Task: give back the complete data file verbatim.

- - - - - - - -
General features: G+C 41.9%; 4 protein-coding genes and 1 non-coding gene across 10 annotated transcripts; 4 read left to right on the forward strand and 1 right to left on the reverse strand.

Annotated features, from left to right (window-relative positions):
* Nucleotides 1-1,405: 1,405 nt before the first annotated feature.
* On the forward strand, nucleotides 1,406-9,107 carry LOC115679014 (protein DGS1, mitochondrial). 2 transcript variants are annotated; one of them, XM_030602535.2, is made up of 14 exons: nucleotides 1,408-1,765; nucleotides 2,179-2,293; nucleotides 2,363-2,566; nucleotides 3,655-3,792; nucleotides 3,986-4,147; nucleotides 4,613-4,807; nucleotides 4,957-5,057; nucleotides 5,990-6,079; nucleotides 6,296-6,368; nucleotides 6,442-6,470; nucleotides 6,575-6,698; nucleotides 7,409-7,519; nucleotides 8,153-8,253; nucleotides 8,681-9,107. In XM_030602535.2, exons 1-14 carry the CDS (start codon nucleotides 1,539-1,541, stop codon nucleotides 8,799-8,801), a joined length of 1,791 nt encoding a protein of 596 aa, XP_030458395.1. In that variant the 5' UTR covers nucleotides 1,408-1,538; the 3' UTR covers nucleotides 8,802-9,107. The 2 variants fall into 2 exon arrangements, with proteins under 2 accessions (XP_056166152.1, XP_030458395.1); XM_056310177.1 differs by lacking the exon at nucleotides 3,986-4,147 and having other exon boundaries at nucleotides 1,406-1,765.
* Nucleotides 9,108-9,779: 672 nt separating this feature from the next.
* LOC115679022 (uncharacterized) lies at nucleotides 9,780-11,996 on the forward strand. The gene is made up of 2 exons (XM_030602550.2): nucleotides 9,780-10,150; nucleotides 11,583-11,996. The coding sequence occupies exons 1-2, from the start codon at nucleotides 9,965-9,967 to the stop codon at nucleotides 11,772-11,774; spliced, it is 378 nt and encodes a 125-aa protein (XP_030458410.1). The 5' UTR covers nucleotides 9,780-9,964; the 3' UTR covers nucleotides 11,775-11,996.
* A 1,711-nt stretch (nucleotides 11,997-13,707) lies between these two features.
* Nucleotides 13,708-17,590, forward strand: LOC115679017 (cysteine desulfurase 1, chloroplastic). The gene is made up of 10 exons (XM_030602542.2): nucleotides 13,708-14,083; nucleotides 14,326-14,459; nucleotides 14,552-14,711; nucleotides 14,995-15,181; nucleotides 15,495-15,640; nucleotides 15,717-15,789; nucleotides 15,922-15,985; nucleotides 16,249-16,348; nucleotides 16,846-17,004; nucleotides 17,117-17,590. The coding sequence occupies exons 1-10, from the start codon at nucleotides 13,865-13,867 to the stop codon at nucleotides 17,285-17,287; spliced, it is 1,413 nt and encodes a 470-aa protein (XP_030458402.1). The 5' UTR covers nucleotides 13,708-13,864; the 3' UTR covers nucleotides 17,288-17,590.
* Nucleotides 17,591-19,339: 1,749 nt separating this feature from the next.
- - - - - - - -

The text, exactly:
General features: G+C 41.9%; 4 protein-coding genes and 1 non-coding gene across 10 annotated transcripts; 4 read left to right on the forward strand and 1 right to left on the reverse strand.

Annotated features, from left to right (window-relative positions):
* Nucleotides 1-1,405: 1,405 nt before the first annotated feature.
* On the forward strand, nucleotides 1,406-9,107 carry LOC115679014 (protein DGS1, mitochondrial). 2 transcript variants are annotated; one of them, XM_030602535.2, is made up of 14 exons: nucleotides 1,408-1,765; nucleotides 2,179-2,293; nucleotides 2,363-2,566; nucleotides 3,655-3,792; nucleotides 3,986-4,147; nucleotides 4,613-4,807; nucleotides 4,957-5,057; nucleotides 5,990-6,079; nucleotides 6,296-6,368; nucleotides 6,442-6,470; nucleotides 6,575-6,698; nucleotides 7,409-7,519; nucleotides 8,153-8,253; nucleotides 8,681-9,107. In XM_030602535.2, exons 1-14 carry the CDS (start codon nucleotides 1,539-1,541, stop codon nucleotides 8,799-8,801), a joined length of 1,791 nt encoding a protein of 596 aa, XP_030458395.1. In that variant the 5' UTR covers nucleotides 1,408-1,538; the 3' UTR covers nucleotides 8,802-9,107. The 2 variants fall into 2 exon arrangements, with proteins under 2 accessions (XP_056166152.1, XP_030458395.1); XM_056310177.1 differs by lacking the exon at nucleotides 3,986-4,147 and having other exon boundaries at nucleotides 1,406-1,765.
* Nucleotides 9,108-9,779: 672 nt separating this feature from the next.
* LOC115679022 (uncharacterized) lies at nucleotides 9,780-11,996 on the forward strand. The gene is made up of 2 exons (XM_030602550.2): nucleotides 9,780-10,150; nucleotides 11,583-11,996. The coding sequence occupies exons 1-2, from the start codon at nucleotides 9,965-9,967 to the stop codon at nucleotides 11,772-11,774; spliced, it is 378 nt and encodes a 125-aa protein (XP_030458410.1). The 5' UTR covers nucleotides 9,780-9,964; the 3' UTR covers nucleotides 11,775-11,996.
* A 1,711-nt stretch (nucleotides 11,997-13,707) lies between these two features.
* Nucleotides 13,708-17,590, forward strand: LOC115679017 (cysteine desulfurase 1, chloroplastic). The gene is made up of 10 exons (XM_030602542.2): nucleotides 13,708-14,083; nucleotides 14,326-14,459; nucleotides 14,552-14,711; nucleotides 14,995-15,181; nucleotides 15,495-15,640; nucleotides 15,717-15,789; nucleotides 15,922-15,985; nucleotides 16,249-16,348; nucleotides 16,846-17,004; nucleotides 17,117-17,590. The coding sequence occupies exons 1-10, from the start codon at nucleotides 13,865-13,867 to the stop codon at nucleotides 17,285-17,287; spliced, it is 1,413 nt and encodes a 470-aa protein (XP_030458402.1). The 5' UTR covers nucleotides 13,708-13,864; the 3' UTR covers nucleotides 17,288-17,590.
* Nucleotides 17,591-19,339: 1,749 nt separating this feature from the next.